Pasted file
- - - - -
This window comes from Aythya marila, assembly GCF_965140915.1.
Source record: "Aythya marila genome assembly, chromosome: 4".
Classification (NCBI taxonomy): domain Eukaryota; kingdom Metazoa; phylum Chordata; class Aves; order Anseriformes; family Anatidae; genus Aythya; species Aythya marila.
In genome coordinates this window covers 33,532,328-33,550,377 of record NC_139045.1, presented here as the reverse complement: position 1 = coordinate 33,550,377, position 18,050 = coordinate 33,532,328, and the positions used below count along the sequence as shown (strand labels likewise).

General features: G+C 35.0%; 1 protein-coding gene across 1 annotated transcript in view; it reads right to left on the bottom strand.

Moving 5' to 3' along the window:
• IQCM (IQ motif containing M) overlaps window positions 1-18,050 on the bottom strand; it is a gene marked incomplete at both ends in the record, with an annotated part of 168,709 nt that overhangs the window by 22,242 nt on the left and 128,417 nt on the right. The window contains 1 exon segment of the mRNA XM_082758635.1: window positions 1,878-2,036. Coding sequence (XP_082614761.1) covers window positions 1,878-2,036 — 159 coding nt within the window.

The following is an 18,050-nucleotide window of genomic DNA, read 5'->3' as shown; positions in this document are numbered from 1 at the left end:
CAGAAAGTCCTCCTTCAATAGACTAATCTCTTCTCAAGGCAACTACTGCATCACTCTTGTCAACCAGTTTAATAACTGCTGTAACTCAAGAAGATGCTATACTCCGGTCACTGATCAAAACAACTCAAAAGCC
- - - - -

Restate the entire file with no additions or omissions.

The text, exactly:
This window comes from Aythya marila, assembly GCF_965140915.1.
Source record: "Aythya marila genome assembly, chromosome: 4".
Classification (NCBI taxonomy): domain Eukaryota; kingdom Metazoa; phylum Chordata; class Aves; order Anseriformes; family Anatidae; genus Aythya; species Aythya marila.
In genome coordinates this window covers 33,532,328-33,550,377 of record NC_139045.1, presented here as the reverse complement: position 1 = coordinate 33,550,377, position 18,050 = coordinate 33,532,328, and the positions used below count along the sequence as shown (strand labels likewise).

General features: G+C 35.0%; 1 protein-coding gene across 1 annotated transcript in view; it reads right to left on the bottom strand.

Moving 5' to 3' along the window:
• IQCM (IQ motif containing M) overlaps window positions 1-18,050 on the bottom strand; it is a gene marked incomplete at both ends in the record, with an annotated part of 168,709 nt that overhangs the window by 22,242 nt on the left and 128,417 nt on the right. The window contains 1 exon segment of the mRNA XM_082758635.1: window positions 1,878-2,036. Coding sequence (XP_082614761.1) covers window positions 1,878-2,036 — 159 coding nt within the window.

The following is an 18,050-nucleotide window of genomic DNA, read 5'->3' as shown; positions in this document are numbered from 1 at the left end:
CAGAAAGTCCTCCTTCAATAGACTAATCTCTTCTCAAGGCAACTACTGCATCACTCTTGTCAACCAGTTTAATAACTGCTGTAACTCAAGAAGATGCTATACTCCGGTCACTGATCAAAACAACTCAAAAGCC